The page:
Chemical warfare was introduced to the people during the World War I. The French shot tear gas rifle grenades at their enemies to stun them. The first major gas attack was at the second battle of Ypres, Belgium, on April 22,1915 using chorine gas released from cylinders was used by the Germans in an assault in trench wars. The gas was very effective and could kill 5000 people and scaring 10,000 also prevented the assault. At the third battle of Ypres in the late summer of 1917 mustard gas and machine guns in pillboxes were used with more effect to slow the Allied forces. The Germans were pushed back miles killing 400,000 Allied lives. War gases had been used by all participants in the war. All sides used chemical warfare in World War I and all had prepared for it even the United States who developed many chemical warfare agents but mostly too late to use them. Since the United States was involved for only a limited time. War gases proved to be an accessory of limited military effectiveness, and were not used in the World War II for this reason, preparations were made and troops were trained in the use of gas masks. Any moral culpable of chemical warfare was completely trivialized by another hideous development of the war, the aerial bombing of civilian populations, which was executed with gusto in World War II, and brought to a climax by the United States in the horrible annihilation or disfigurement of hundreds of thousands of noncombatants by nuclear explosives.The development of chemical warfare agents during the Second World War led to the so-called "nerve gases," which are quick-acting poisons attacking the nervous system. The first agent of this type, hydrocyanic acid, was used by the French in World War I, and called Vincennite, which also had a little arsenic in it to kill slowly if the cyanide didn't get you at once. It was rather ineffective because the wind diluted it easily, and gas masks were very effective against it. Today's nerve agents, tabun, sarin and soman, are not so volatile, and can be absorbed through the skin. They are acetylcholinesterase-inhibiting organophosphorus compounds which hinder nerve communication. An antidote is an injection of atropine, a powerful drug, which is rather dangerous if you haven't actually had any nerve gas. We'll not speak further of these modern agents, but concentrate on the classical agents.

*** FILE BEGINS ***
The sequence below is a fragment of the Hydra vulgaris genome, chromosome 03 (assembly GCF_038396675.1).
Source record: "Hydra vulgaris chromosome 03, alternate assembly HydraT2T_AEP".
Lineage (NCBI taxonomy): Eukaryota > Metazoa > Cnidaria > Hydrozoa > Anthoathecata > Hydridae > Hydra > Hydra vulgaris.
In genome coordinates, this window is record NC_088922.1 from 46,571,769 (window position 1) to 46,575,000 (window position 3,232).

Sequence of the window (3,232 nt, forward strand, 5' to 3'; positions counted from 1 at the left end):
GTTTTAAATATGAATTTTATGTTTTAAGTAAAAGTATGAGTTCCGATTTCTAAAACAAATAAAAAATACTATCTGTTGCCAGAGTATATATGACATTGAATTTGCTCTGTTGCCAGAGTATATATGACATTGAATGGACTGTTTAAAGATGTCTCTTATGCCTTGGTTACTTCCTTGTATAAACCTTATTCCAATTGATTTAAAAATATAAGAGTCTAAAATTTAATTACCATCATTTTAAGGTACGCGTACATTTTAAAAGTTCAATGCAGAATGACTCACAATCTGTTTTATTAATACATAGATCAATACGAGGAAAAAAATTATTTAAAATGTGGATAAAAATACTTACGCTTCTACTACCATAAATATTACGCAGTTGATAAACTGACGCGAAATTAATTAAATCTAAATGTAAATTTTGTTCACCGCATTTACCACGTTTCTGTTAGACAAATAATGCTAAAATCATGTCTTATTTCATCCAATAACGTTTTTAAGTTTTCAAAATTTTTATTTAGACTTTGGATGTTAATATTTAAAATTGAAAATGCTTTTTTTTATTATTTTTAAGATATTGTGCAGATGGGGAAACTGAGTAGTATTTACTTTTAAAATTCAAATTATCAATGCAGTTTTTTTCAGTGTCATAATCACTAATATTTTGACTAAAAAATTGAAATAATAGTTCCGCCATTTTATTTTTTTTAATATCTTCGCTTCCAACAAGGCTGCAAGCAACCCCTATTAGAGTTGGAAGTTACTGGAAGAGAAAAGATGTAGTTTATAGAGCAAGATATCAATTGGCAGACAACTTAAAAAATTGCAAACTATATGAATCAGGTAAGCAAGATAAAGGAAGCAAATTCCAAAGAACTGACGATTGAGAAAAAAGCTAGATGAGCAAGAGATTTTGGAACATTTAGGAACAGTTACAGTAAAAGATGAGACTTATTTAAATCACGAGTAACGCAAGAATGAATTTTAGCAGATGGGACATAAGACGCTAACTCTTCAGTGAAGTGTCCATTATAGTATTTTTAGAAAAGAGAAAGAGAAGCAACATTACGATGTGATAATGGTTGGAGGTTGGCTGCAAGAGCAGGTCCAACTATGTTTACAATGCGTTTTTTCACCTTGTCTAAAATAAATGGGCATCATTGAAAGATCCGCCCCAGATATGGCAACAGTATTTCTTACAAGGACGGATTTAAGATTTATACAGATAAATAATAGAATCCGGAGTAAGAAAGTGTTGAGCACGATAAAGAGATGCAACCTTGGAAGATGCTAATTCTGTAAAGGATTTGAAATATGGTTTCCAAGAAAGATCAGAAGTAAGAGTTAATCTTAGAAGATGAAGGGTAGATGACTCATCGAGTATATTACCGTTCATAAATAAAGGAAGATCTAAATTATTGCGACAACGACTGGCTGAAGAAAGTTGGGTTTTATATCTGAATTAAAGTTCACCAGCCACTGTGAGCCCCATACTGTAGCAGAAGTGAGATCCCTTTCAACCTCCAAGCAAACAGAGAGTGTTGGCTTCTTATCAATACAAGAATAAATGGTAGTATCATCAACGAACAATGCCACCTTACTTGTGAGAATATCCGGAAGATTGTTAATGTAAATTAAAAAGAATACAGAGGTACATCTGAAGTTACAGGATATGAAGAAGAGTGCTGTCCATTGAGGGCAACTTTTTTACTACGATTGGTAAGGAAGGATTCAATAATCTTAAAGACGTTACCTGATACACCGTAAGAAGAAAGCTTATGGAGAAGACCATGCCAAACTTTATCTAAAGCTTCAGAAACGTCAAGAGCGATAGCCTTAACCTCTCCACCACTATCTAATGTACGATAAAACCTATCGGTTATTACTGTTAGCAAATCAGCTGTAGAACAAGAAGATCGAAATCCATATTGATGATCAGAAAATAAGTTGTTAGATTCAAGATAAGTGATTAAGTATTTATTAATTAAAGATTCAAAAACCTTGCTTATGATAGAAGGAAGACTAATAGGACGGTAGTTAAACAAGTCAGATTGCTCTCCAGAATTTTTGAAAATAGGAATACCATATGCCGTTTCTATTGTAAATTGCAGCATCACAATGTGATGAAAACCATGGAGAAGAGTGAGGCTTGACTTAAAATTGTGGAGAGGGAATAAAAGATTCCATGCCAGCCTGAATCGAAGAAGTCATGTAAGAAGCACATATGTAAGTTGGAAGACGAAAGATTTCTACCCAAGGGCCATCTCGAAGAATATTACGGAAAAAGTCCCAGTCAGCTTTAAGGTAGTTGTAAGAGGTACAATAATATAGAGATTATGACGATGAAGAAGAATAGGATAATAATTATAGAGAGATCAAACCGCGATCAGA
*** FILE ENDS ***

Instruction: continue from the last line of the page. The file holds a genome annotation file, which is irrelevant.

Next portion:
Chemical warfare agents are now mostly used against rioting civilians, and examples of the most popular agents for this purpose will be given below. Incendiary and smoke agents are considered part of chemical warfare, but will not be discussed here. Although one speaks of "war gases," most of the agents are not gases at all, but liquids or solids in colloidal suspension. "War aerosols" would be a better term.War gases are like Hannibal's elephants. When under control, they are impressive and strike fear into the enemy. When out of control, they are equally dangerous to both sides. War gases make no distinction of friend or enemy, so when they are used, both sides have to don gas masks. If the protective devices are effective, only by surprise can any advantage be achieved, and one's own troops are hindered by gas masks and protective clothing, making them very ineffective in an assault. These are the main reasons that war gases are almost complete failures as tactical elements.A gas dispersion can be thought of as an obstacle, but one which may move unpredictably and irregularly, certainly a disturbing thought to a military commander. If a gas is too persistent, it may remain dangerous after its objective has been achieved. If it is not persistent, its effect may have dissipated before it is needed. Gas is lifted by the convection of a hot summer's day, or even by the heat of the pyrotechnics used to disperse it. A sudden wind can blow the whole cloud to some unfortunate place, or disperse it entirely. The gas cloud may be…